Top 20 Cyber Security Breaches

In 2021, the average data breach has cost around $4.24 million. It sounds like an alarming number, but just imagine owning a company with the clients' sensitive information. What happens if that gets into the wrong hands? 

Your company can face millions of dollars in lawsuits. You probably think that this is a rare incidence, but in actuality, it happens to big companies like Yahoo, Twitter, Facebook, etc. This shows that it can also happen to you; continue reading to learn about the top 20 cyber security breaches, so you know why cybersecurity protection should be a priority.

Top 20 Biggest Cyber Security Breaches

1) CAM4 data

The CAM 4 Data breach happened in March 2020. The Elasticsearch server was hacked, revealing over 10 billion data. The compromised records included the following sensitive data:

  • Complete names
  • Addresses 
  • Sexual Orientation
  • Transcripts of conversations
  • Transcripts of email communication
  • Passwords
  • Internet Protocol addresses
  • Payment records

Several email addresses are on cloud storage services. If hackers succeed in phishing attempts against these users, they will have access to personal pictures and corporate information. Compromised users could get ransomed and defamed for many years to come.

2) Yahoo 

Yahoo revealed in August 2013 that a breach by a gang of hackers affected one billion accounts. Plus, security questions and answers were also compromised, posing an increased risk of identity theft. Yahoo disclosed the incident on December 14, 2016, while contemplating selling itself to Verizon. 

Yahoo required all affected users to reset their passwords and re-enter any unencrypted security questions and answers to re-encrypt them. Luckily, the users' plain text passwords, credit card data, and bank information were not taken. 

3) Aadhaar data

In March 2018, the personal info of over a billion Indian residents was available for purchase online via the world's largest biometric database. This huge data breach occurred due to a data leakage on a state-owned power company's system. The hack exposed Aadhaar users' sensitive information, including:

  • Their names
  • Their unique 12-digit identification numbers
  • Their bank account information
  • Photographs
  • Thumbprints
  • Retina scans

In addition to what's listed, other identifying data of almost every Indian citizen were also revealed.

4) First American Financial Corp

In May 2019, First American Financial Corporation exposed 885 million customers' sensitive data for over 16 years. This includes:

  • Bank account information
  • Social security numbers
  • Wire transfers
  • Other mortgage documentation

They had to pay a hefty price to settle the lawsuits from the damages caused by the data breach.


In February 2019, exposed 763 million unique email addresses in an unprotected MongoDB server. Numerous entries contained private info, like names, phone numbers, IP addresses, dates of birth, and genders.

6) LinkedIn 

On June 2021, a Dark Web forum advertised data connected with 700 million LinkedIn users for sale. This vulnerability affected 92% of LinkedIn's overall user base of 756 million members. The data was leaked in two waves, first revealing 500 million members and then a second dump in which the hacker "God User" bragged of selling a 700 million-user LinkedIn database.

The hackers released a sample of 1 million records to demonstrate the breach's authenticity. They obtained these info:

  • Addresses 
  • Complete names and telephone numbers
  • Geolocation data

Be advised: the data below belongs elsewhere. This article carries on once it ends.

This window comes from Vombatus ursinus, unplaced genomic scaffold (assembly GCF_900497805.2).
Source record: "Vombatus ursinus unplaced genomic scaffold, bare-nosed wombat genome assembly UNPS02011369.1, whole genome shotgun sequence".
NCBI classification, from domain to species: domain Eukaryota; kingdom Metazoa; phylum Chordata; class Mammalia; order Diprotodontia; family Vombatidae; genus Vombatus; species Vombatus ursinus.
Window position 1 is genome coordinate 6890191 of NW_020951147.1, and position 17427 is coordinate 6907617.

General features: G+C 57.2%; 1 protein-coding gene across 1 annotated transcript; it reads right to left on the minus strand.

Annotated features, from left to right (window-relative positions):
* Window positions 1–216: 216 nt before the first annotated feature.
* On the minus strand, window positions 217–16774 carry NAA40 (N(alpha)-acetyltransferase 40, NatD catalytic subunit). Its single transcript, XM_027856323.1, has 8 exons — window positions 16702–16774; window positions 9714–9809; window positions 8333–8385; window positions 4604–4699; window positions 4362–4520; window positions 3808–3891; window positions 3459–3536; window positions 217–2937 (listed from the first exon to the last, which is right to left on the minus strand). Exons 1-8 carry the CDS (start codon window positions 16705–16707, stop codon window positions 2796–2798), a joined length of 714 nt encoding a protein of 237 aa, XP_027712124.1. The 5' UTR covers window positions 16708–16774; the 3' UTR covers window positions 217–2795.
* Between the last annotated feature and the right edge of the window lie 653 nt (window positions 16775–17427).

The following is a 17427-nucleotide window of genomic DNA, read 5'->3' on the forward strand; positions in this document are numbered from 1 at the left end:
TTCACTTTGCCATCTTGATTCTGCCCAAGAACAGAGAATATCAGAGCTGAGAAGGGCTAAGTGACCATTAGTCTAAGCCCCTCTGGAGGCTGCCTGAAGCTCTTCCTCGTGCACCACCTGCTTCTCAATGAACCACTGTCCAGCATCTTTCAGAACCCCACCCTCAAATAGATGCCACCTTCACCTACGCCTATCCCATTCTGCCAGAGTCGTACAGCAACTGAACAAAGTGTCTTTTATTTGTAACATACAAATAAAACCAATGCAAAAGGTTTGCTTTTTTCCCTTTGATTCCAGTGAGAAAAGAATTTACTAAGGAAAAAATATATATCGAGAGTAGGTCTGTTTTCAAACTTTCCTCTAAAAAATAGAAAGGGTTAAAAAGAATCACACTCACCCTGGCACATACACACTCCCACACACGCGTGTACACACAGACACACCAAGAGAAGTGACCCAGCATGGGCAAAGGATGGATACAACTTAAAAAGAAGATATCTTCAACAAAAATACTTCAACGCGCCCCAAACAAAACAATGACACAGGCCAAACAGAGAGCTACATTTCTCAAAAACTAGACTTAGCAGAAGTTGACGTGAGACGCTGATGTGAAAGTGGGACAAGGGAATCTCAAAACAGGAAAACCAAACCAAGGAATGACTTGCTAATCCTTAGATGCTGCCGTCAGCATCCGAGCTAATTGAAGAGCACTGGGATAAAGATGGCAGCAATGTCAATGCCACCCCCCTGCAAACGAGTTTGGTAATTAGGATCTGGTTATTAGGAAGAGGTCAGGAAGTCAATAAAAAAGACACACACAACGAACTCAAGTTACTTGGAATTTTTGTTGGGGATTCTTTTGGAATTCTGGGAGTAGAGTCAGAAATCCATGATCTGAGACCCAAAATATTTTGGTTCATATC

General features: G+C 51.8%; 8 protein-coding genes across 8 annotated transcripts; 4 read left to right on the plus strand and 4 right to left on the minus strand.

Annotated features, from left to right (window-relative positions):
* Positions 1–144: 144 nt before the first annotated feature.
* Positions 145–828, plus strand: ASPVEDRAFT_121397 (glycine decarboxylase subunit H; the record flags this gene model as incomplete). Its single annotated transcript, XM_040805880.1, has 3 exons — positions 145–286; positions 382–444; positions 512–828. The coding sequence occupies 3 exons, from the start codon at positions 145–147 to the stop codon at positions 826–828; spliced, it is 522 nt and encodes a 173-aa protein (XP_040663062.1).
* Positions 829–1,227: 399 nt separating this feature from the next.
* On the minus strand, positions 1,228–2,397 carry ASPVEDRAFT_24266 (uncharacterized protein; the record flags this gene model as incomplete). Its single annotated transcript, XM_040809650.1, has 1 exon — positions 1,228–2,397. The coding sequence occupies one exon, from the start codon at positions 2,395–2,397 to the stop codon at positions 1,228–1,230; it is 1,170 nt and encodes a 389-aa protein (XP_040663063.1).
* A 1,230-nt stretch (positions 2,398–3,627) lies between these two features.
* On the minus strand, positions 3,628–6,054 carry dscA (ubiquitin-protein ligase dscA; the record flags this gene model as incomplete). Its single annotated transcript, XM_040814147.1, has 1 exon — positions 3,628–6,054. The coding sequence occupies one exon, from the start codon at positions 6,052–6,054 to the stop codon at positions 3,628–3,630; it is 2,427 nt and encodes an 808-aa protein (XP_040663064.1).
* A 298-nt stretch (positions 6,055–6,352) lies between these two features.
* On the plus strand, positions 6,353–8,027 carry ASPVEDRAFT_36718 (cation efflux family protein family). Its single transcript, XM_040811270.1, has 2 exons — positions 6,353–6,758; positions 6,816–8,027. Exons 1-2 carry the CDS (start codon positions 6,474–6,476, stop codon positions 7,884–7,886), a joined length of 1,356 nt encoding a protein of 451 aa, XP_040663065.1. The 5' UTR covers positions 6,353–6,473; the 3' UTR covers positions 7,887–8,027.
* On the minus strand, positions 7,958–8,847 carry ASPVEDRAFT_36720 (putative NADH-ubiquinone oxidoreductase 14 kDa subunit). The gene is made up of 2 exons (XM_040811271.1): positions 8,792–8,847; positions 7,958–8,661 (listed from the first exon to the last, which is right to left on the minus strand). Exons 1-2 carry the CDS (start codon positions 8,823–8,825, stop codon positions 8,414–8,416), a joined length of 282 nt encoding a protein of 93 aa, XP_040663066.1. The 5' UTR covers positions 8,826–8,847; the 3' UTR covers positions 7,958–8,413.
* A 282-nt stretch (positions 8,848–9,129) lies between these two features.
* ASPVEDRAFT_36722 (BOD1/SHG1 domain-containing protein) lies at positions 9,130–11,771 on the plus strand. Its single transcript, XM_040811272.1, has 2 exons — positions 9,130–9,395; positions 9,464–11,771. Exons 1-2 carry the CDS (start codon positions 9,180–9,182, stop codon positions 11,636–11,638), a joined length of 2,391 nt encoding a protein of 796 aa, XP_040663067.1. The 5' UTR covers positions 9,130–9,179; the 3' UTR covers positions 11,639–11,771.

• LinkedIn usernames and URL profiles
  • Genders
  • Additional social media accounts and information

The hacker uses Linkedin's API to scrape data. LinkedIn asserts that since no personal information was stolen, this was not a "data breach." They claim that it was a violation of their terms of service through illegal data scraping.

7) Facebook

In April 2019, the UpGuard Cyber Risk team disclosed the public exposure of a third-party Facebook app dataset. The exposure is from a media firm called Cultura Colectiva in Mexico City. 

They are 146 terabytes in size and contain over 533 million records, including comments, likes, responses, account names, and Facebook IDs. This database revealed free info on the dark web in April 2021, showcasing the data in 2019 to a fresh round of criminal exposure.

8) Yahoo

Yahoo believes that the first hack in 2014 was perpetrated by a "state-sponsored actor." They obtained personal information, like:

  • Names
  • Email addresses
  • Phone numbers
  • Hashed passwords
  • Birth dates,
  • Security questions and answers 

Yahoo became aware of this incident in 2014 and took a few early corrective measures but did not pursue the matter further. Two years later, they revealed the hack after the suspected sale of a stolen database from the firm on the black market.

9) Starwood (Marriott)

Marriott International reported in November 2018 that hackers had stolen data on roughly 500 million Starwood hotel guests. The attackers obtained illegal access to the Starwood system in 2014 and stayed in the system after Marriott's 2016 acquisition of Starwood. However, it was not until 2018 that the finding was discovered.

These information were taken:

  • Names
  • Contact information
  • Passport numbers
  • Starwood Preferred Guest numbers
  • Travel details
  • Financial information
  • Credit card number
  • Debit card number

According to the New York Times, the hack was ultimately traced to a Chinese intelligence organization. Their Ministry of State Security was collecting data on US individuals. 

10) Adult Friend Finder

In October 2016, hackers compromised data containing 20 years' worth of info for The AdultFriendFinder Network. This includes:

  • User names
  • Email addresses
  • Passwords

SHA-1 hashing method secures most passwords. This means that hackers can crack 99 percent of the info.

11) Myspace

In June 2013, a Russian hacker hacked about 360 million MySpace accounts, but the event was not revealed until 2016. The data breach exposed account details such as the owner's stated name, username, and birthday. 

Between 2013 and 2016, anybody with access to this compromised data could take over any Myspace account. Myspace has now deactivated any passwords associated with accounts created before 2013.

12) Exactis

Exactis is a marketing and data aggregation company headquartered in Florida. The hacker exposed a database holding over 340 million records on a publicly accessible server in June 2018. The hack revealed sensitive information about the individuals, including their:

  • Phone numbers
  • Home and email addresses
  • Hobbies
  • Age
  • Gender of their children

Security specialist Vinny Troia uncovered the data leak, which exposed information on hundreds of millions of US individuals and companies.

13) Twitter

Twitter informed users in May 2018 of a bug that left passwords unmasked in an internal log. This made all user passwords exposed to the internal network. Twitter advised its 330 million users to change their passwords.